Cosmic rays originate from supernova shockwaves


Cosmic rays are high-energy protons and atomic nuclei which move through space at nearly the speed of light. They originate from the sun, from outside of the solar system, or even from distant galaxies.
The remnants of self-destructing stars can accelerate particles to higher energies than world's most powerful accelerator. 

It's a cosmic whodunnit that has been puzzling astronomers for 100 years. What is shooting protons through our Galaxy at energies up to thousands of times greater than those in the Large Hadron Collider at CERN near Geneva, the most powerful particle accelerator on Earth? Two new sets of observations again implicate the leading suspects: supernova remnants, the expanding shrapnel from stellar explosions. But they may not be the only culprits.

Protons make up about 90% of the high-energy charged particles, or cosmic rays, that constantly rain down on Earth. But directly tracing their origin has been impossible because magnetic fields threading through the Galaxy push the charged particles off their original paths.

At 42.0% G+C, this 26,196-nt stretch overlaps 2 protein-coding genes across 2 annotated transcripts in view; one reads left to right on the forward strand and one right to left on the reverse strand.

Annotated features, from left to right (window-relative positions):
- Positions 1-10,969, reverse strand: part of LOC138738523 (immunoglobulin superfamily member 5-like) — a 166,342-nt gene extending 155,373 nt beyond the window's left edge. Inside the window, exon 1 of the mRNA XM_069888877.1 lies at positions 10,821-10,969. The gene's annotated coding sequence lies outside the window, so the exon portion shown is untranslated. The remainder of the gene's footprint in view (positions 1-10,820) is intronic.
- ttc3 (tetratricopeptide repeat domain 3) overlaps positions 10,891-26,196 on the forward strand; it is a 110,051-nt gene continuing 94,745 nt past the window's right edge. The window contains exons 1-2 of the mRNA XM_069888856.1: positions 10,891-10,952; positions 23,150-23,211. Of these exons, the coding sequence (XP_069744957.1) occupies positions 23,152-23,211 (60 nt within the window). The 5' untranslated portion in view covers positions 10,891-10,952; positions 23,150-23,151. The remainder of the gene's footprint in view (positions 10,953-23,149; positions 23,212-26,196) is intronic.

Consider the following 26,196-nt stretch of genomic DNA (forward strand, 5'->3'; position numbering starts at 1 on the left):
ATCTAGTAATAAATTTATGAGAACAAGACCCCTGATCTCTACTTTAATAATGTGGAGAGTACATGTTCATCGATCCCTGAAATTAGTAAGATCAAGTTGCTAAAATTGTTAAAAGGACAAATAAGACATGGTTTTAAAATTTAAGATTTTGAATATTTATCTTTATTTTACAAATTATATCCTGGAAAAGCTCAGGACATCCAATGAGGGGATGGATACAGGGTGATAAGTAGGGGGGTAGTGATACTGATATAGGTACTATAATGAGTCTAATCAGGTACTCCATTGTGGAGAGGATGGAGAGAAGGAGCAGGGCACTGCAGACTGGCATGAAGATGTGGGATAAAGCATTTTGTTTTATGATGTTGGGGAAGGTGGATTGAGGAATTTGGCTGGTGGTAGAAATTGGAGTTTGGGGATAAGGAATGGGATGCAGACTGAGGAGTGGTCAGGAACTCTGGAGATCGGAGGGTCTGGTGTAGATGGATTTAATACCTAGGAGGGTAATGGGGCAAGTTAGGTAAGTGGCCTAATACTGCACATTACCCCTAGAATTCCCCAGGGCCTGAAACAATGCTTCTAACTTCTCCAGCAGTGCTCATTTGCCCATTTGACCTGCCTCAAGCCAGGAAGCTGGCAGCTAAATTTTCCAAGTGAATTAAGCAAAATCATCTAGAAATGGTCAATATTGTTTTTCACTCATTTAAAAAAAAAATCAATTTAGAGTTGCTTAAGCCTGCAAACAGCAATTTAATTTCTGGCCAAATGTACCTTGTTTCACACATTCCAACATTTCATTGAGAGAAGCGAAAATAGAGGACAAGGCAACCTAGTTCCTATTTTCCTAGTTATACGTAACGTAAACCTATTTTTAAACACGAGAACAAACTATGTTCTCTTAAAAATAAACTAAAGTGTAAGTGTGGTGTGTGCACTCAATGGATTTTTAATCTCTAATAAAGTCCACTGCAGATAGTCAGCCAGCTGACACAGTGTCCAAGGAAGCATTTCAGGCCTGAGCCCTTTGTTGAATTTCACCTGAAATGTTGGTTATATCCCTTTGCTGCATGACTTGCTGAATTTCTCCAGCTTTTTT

Nevertheless, astronomers have long assumed that supernova remnants act as the Galaxy's particle accelerators. That is because the expanding stellar debris creates a shockwave when it slams into the surrounding gas, compressing and enhancing any magnetic fields present. Charged particles traveling through the shock front can get accelerated, and some also get deflected back by the magnetic fields. Some particles may travel back and forth across the front — and gain energy — for thousands of years before escaping as cosmic rays.
Greg Stewart, SLAC National Accelerator Laboratory]
The shockwaves of supernova explosions accelerate charged particles such as protons, some of which end up raining on Earth as cosmic rays.